3 Insights Real Estate Investors Need to Know in 2023
From rising interest rates to market pullbacks, increased rental demand—and everything in between—many real estate investors are focused on getting a pulse on what’s next to set growth goals for the new year. While some real estate investors are shifting their fix-and-flip strategies to holding long-term, others are finding less competition in local markets to make their money on the buy.
We sat down with Hunter Latta, a Loan Officer at Kiavi, to get his viewpoint on where the market is headed and what real estate investors can expect in 2023. Here’s what he has to say:
A Bird in the Hand is Worth More Than Two in the Bush
Rates are not going down anytime soon. If you’ve ever seen The Big Short, you’ve seen the characters talk about mortgage-backed securities. The secondary market, where investors buy different mortgage-backed securities, is currently experiencing a lack of liquidity, which means there aren’t many people buying these. In fact, only $1.5 billion of RMBS securitizations occurred in Q3 20221. Because of the lack of liquidity in the secondary market right now, big banks are being forced to hold these mortgages on their balance sheets, thus adversely affecting markets.
While there is currently a lot of investor capital on the sidelines in the secondary market, things will need to stabilize before they get back into buying. We need to see a few months of negative trending consumer price index (CPI) numbers before things even begin to have a chance at returning to a "new normal." While we had some positive news about CPI numbers in November, this was only one data point—shortly after that, the retail numbers increased. Before rates start to stabilize, the market will likely need to see several trending data points toward inflation retreating.
Then rates will start to come down, right? Not so fast, Jerome Powell has repeatedly stated that he will do whatever is necessary to bring inflation down to its target mark of 2-3%. Recently Reuters posted an article that surveyed economists who surmised that the Fed might consider pausing rate hikes when inflation halves. Inflation is not expected to be cut by half until at least Q2 of 20232.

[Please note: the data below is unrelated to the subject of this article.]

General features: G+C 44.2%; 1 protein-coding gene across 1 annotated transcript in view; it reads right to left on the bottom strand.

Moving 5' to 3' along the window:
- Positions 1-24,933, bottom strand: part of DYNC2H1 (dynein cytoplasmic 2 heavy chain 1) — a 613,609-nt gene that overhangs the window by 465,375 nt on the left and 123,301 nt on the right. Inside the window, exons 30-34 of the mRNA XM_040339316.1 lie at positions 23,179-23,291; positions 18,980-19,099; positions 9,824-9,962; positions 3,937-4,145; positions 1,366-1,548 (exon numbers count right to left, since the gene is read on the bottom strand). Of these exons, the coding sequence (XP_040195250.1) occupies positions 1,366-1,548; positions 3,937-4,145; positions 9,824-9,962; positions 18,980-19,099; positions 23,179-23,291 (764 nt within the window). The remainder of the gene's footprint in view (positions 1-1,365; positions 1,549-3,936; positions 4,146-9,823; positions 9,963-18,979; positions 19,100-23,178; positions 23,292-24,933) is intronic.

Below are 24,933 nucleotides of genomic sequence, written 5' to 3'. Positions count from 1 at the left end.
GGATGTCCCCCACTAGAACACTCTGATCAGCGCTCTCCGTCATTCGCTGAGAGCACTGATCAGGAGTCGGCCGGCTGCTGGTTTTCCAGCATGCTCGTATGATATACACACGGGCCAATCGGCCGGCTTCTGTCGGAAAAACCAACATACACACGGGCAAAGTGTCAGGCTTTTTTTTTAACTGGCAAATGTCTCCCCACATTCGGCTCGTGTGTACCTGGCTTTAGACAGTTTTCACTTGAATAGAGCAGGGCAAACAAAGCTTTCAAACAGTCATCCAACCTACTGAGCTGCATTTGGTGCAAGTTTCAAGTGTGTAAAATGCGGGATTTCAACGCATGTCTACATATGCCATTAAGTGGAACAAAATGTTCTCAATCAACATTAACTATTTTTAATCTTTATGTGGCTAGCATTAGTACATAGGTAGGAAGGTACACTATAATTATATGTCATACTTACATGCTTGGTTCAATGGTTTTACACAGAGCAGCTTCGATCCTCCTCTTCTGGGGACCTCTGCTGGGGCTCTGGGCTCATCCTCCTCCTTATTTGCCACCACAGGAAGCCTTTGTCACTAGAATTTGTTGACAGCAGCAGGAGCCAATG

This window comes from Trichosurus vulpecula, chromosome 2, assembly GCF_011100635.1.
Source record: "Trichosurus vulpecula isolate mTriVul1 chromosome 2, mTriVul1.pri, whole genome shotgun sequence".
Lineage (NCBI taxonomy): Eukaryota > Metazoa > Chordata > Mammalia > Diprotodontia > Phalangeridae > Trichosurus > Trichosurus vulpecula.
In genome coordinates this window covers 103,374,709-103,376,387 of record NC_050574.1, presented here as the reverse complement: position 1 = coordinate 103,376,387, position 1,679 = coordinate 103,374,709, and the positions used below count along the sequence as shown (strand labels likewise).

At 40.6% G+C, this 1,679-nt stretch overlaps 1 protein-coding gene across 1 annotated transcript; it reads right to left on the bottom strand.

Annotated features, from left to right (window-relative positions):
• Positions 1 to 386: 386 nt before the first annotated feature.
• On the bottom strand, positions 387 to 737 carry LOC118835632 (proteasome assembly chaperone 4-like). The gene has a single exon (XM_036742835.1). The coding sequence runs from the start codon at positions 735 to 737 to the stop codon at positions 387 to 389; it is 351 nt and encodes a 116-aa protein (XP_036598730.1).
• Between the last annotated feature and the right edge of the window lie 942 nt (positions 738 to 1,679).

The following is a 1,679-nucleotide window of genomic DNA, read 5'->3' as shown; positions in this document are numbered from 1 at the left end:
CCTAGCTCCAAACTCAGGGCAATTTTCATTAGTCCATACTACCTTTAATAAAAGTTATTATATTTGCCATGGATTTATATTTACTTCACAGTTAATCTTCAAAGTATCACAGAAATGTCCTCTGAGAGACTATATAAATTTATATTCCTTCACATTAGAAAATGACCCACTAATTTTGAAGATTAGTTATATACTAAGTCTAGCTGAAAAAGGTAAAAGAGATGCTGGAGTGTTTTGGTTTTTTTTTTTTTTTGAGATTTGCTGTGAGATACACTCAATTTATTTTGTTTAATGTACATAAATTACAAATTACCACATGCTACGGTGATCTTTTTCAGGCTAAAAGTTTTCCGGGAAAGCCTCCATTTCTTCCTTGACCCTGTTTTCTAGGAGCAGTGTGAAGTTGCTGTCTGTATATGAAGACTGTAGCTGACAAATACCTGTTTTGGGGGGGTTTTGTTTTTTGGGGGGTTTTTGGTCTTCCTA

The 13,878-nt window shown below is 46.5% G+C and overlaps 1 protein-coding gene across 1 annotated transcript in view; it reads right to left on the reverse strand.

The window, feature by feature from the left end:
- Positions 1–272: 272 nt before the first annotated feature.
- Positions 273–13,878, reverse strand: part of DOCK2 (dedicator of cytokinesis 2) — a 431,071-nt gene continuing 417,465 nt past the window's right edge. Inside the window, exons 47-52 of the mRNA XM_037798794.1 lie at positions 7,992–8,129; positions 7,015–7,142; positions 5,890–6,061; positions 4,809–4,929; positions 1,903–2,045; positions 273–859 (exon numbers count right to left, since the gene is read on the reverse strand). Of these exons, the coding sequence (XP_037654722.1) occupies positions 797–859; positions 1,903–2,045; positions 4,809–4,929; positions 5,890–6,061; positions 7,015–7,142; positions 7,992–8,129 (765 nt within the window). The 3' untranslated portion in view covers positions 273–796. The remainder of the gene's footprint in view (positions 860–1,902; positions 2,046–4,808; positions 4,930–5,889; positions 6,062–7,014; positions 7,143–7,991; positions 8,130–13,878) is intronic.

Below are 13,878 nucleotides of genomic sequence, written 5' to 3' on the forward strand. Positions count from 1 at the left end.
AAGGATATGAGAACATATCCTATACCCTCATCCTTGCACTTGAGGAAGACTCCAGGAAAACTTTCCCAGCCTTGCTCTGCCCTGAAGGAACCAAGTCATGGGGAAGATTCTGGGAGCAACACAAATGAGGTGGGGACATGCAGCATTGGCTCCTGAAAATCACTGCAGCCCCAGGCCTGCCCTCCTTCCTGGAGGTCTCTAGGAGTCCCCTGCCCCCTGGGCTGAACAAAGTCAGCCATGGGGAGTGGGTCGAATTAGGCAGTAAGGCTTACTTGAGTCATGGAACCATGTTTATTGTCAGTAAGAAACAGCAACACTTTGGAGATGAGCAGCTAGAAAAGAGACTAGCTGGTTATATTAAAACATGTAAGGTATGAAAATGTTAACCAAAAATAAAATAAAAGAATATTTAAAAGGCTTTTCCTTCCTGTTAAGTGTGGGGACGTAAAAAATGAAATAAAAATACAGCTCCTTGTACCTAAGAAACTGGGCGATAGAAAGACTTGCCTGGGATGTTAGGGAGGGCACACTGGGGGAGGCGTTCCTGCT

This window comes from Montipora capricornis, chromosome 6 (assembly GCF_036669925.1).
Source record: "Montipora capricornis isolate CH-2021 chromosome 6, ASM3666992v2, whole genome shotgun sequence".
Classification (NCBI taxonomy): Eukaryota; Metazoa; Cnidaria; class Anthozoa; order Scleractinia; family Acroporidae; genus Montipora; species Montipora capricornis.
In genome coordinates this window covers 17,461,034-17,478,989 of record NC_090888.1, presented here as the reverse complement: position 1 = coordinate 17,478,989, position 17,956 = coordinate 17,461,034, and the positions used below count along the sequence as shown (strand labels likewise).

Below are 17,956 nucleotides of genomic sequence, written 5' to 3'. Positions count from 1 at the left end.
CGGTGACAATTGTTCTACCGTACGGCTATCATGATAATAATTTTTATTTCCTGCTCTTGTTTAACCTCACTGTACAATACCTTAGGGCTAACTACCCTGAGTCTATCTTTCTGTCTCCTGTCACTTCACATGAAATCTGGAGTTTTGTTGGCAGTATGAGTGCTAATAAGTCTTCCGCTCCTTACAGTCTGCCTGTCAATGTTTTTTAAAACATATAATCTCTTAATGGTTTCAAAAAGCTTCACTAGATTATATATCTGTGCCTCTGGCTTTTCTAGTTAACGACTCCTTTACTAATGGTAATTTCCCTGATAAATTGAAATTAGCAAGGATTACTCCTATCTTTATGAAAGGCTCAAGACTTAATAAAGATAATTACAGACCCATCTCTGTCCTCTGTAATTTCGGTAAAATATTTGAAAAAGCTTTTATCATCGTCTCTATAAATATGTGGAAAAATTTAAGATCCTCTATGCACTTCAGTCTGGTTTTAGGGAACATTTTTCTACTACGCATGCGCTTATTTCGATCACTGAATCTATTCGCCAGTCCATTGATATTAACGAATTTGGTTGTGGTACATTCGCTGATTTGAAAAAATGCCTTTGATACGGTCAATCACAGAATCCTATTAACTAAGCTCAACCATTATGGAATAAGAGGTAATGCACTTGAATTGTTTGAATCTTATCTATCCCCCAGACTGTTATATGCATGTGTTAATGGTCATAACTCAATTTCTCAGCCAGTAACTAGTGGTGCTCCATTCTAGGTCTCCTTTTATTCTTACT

As we embark on 2023, rates will likely be higher than you'd like for longer than you'd like. Does that mean you should sit it out and wait to jump into your next deal? No—actually, quite the opposite. Some real estate investors are finding less competition in local markets to make their money on the buy, so many are shifting their fix-and-flip strategies to holding long-term.
As the saying goes, “a bird in the hand is worth more than two in the bush.” The best deal you can get is the deal you have in hand if the math makes sense. Get the deal done while you can before any more unpredicted volatility hits the market. Focus on the trusted lender relationships that you know can get the deal done. While you may potentially pay a little bit more in the rate, the certainty of execution is going to be your strongest form of currency in the current market environment.
Of the lenders you currently work with, focus on flexible prepayment penalties and forward rate locks. If your current lender is quoting you a rate that floats during underwriting, run. Fast. Imagine signing up at today's rate, and a few days before closing, you realize your rate has moved by 25-50 bps. Now, your debt service could be constrained to a lower LTV, not looking at the same cash-out proceeds. Kiavi currently offers forward rate locks on their rental properties—reach out to your loan officer to discuss this further.
Finally, cash is going to be king in 2023. Pay off your revolving debt, get your FICO® scores as high as possible, and build the coffers for those opportunities that are going to present themselves. And trust me, they will present themselves. Get your deals done now and take some cash out, so you can buy with cash if you need to in 2023. Since those deals will be the ones at the deepest discounts, you can figure out a refinance to take the equity out and recapitalize it.
My final advice: fortunes can be made in real estate during a down market. Look at some of the publicly traded real estate investment trusts, for example. Make sure to keep your eyes open for the opportunities—they will present themselves.
About Hunter Latta
Hunter Latta began his real estate career in 2016 at A10 Capital after graduating from Boise State University. He holds an undergraduate degree in finance. Hunter then went to work for CoreVest Finance before joining Kiavi. During his career, he has financed over half a billion dollars in SFR, multifamily and construction loans.
Hunter has a passion for all things finance and has a passion for this industry. He is also an investor in a few syndications.
On the weekends, you can find Hunter outdoors, whether hiking, fishing or camping and in the winter, you can find him on the slopes of any mountain in the western half of the country.
1John Bancroft, “Prime Rmbs Market Flops in 3q22: Just Five Deals Issued,” MBA Newslink, November 15, 2022.
2Prerana Bhat, “Fed to Hike by 75 BPS Again on Nov. 2, Should Pause When Inflation Halves -Economists: Reuters Poll,” Reuters (Thomson Reuters, October 25, 2022).